Supermarket video retailers have the opportunity to capitalize on the summer Olympics, which begin July 19, with a wave of tie-in releases to bolster what has been a lagging sports segment.
"The Olympics are always a big issue, and something that people are interested in," said Jamie Molitor, director of video operations at Dierbergs Markets, Chesterfield, Mo. Dierbergs will carry a few of the Olympic tapes in its 14 stores.
Included in the pre-Olympic releases is "Olympica: America's Gold," which was released by ABC Video, Stamford, Conn., March 13. The two-volume set presents Gold Medal winning performances of America's legendary Olympians like Carl Lewis, Bruce Jenner, Jackie Joyner-Kersee, Mary Lou Retton and Sugar Ray Leonard.
Next month, Turner Home Entertainment, Atlanta, will release a double-tape set, "100 Years of Olympic Glory," and a single tape, "America's Greatest Olympians." The latter release will include a traditional video rebate promotional tie-in with Hanes Her Way products, and a commemorative Olympic pin from Panasonic. Other Olympic-themed titles include "Golden Moments in U.S. Olympic History," due out May 7, from PolyGram Video, New York, and an animated children's title, "Animalympics," that UAV Entertainment, Fort Mill, S.C., will release May 1.
But even the Olympics can be a hard sell at supermarkets, retailers said. While many supermarkets that currently sell or rent sports videos will handle some of the Olympic tapes, others fear oversaturation of the marketplace. Raley's, West Sacramento, Calif., carries a variety of sports bloopers and training tapes for both sale and rental, but doesn't plan on stocking the Olympic tapes, said Dan Black, video buyer.
He said the live television broadcasts of the Olympics will create competition with video sales and rentals. "The Olympics are in the United States this year and won't be on a time delay," he pointed out.
Along with Olympic videos, other sports titles are coming to the market. CBS/Fox Video Sports, New York, plans two Olympic basketball videos: "Dream Team '96 Goes for the Gold," due out June 4, and "USA Basketball Olympic Highlights '96," to be released Sept. 3. As the National Basketball Association playoffs approach, other basketball tapes also will be available from CBS, including "Michael Jordan: Above & Beyond" and "Grant Hill: NBA Sensation," due out May 7, and "The Official 1996 NBA Finals Video," which will street July 23. Another CBS/Fox title, "Back on Top -- Cats!: The Official 1996 NCAA Championship Video," came out April 19. A professional hockey tape, "Ice and Asphalt: The World of Hockey," is being released by Paramount Home Video, Hollywood, tomorrow.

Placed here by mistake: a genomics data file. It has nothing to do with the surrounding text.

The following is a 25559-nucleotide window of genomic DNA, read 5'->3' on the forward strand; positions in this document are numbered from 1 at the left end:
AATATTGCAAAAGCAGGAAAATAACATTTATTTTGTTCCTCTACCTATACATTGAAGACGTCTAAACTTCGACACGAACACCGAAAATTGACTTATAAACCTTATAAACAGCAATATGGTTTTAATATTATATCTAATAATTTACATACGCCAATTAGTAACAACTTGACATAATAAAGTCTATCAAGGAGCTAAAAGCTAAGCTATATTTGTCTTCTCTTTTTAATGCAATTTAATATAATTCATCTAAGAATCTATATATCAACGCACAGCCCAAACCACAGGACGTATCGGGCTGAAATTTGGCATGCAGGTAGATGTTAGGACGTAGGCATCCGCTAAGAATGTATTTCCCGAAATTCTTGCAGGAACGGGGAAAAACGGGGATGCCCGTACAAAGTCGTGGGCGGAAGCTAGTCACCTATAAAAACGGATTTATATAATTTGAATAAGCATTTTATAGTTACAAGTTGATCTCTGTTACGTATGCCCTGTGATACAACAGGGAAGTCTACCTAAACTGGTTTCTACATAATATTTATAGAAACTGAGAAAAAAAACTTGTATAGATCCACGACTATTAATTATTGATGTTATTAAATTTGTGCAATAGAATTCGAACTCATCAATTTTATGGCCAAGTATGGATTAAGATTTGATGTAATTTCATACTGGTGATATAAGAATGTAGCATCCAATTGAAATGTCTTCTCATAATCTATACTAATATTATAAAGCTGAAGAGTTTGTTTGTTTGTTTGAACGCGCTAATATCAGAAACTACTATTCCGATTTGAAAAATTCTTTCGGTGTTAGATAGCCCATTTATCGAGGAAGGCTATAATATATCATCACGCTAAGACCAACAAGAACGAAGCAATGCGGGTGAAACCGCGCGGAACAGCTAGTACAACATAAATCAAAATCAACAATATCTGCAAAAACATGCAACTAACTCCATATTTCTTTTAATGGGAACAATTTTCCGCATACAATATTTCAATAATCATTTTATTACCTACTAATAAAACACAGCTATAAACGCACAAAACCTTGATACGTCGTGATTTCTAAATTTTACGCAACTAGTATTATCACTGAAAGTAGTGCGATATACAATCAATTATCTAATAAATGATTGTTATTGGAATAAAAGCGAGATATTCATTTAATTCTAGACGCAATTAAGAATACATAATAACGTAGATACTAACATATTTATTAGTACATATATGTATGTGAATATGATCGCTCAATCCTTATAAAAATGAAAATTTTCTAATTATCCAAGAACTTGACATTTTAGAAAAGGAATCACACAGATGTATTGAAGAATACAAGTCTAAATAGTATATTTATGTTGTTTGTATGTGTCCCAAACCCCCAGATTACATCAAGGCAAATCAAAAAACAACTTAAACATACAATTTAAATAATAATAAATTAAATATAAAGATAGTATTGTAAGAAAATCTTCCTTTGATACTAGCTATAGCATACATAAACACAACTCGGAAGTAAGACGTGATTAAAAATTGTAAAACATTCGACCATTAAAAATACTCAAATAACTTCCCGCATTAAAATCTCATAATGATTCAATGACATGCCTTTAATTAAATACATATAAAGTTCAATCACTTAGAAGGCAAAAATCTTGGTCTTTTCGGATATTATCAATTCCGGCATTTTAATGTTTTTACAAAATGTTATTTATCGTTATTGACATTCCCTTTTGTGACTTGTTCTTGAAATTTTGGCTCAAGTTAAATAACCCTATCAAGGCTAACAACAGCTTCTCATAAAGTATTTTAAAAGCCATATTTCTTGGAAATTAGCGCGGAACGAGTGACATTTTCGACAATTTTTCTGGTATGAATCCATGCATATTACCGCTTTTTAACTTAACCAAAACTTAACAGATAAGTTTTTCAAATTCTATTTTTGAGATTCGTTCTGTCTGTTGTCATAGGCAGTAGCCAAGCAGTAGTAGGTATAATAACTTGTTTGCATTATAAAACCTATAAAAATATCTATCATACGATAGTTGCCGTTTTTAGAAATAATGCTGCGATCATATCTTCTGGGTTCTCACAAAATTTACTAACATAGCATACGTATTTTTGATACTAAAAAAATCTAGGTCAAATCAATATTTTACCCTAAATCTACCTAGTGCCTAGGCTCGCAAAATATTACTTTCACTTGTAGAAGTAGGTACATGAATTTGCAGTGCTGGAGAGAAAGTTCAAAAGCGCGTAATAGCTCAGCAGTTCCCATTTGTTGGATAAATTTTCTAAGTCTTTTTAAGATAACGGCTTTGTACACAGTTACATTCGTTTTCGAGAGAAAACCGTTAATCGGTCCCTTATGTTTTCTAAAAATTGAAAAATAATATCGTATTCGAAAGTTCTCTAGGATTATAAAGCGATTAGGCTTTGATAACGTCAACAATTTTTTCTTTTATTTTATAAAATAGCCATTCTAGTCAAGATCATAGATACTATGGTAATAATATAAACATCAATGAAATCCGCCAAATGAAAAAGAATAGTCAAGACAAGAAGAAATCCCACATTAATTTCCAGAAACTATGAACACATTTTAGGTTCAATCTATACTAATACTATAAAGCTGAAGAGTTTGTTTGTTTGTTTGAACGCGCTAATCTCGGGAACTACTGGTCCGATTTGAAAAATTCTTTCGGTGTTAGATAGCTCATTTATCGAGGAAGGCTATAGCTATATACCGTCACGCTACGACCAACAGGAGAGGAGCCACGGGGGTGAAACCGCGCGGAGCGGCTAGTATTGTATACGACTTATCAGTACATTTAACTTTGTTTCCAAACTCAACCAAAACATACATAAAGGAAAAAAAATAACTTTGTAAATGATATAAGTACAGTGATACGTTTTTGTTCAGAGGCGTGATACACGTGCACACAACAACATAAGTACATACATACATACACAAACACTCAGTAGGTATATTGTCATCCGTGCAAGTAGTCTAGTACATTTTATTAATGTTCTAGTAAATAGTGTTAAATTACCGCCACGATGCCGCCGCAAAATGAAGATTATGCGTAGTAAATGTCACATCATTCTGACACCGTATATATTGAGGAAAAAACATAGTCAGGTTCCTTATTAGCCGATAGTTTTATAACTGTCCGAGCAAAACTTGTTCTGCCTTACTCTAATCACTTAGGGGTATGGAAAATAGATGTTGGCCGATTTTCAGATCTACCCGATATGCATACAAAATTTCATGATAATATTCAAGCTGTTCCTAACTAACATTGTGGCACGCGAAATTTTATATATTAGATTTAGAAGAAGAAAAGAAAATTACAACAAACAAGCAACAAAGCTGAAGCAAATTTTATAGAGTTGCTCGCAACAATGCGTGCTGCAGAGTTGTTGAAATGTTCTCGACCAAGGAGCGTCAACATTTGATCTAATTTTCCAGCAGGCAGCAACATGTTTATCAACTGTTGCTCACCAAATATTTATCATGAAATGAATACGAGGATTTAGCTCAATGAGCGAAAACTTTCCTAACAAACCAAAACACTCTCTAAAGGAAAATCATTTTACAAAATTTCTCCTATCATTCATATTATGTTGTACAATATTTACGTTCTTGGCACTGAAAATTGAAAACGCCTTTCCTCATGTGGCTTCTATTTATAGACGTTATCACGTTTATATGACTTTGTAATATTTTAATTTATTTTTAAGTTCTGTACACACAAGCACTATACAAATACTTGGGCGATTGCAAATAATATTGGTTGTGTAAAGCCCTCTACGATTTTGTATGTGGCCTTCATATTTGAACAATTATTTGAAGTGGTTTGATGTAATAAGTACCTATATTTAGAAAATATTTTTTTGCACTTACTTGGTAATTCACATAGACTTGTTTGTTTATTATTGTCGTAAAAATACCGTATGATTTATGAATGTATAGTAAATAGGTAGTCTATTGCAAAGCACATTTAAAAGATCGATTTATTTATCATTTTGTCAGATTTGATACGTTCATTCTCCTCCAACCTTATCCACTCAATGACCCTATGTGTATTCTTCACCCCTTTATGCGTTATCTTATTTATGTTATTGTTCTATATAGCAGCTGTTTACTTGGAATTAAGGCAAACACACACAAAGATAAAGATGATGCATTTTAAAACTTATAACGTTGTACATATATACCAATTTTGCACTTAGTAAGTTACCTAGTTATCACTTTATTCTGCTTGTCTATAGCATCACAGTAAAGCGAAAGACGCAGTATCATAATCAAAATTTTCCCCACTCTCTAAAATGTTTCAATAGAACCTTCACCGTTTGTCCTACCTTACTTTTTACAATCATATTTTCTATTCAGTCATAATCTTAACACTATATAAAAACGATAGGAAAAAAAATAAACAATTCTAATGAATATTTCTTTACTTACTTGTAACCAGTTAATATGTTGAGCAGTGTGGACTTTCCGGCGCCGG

Memories of last year's strike are dimming and baseball titles are finding new sales potential, particularly in the home markets of various teams and players. New official Major League Baseball tapes being released by Orion Home Video, Los Angeles, April 30 are "Dodgers On-Line" and "No Place Like Home: The Story of the 1995 Colorado Rockies." Other key baseball videos are "Ken Griffey Jr.: Adventures in Baseball," from ABC Video, streeting May 31, and the Oscar-nominated documentary, "Hank Aaron: Chasing the Dream," released by Turner March 25. Meanwhile, local highlight tapes like "Atlanta Braves 1995: Braves Win . . . It All!" from Turner, and the official World Series video from Orion, Los Angeles, continue to do well as the new season gets going, according to industry observers, particularly in Atlanta. Orion's "Cleveland Rocks," about the 1995 Indians, has been a big seller for northeast Ohio chains like Riser Foods, Bedford Heights; Finast, Maple Heights, and Buehler Food Markets, Wooster. Retailers are hoping the new slate of titles will increase interest in the category, saying sales currently aren't meeting their expectations.
"Sports tapes, in general, don't do too well here," said Molitor of Dierbergs. "They do OK as new releases, but once you put them in the catalog, they don't move too much." But others think that new titles, especially those involving the Olympics, can help change that. Some expect that the preponderance of Olympic programming on television will help ignite sales.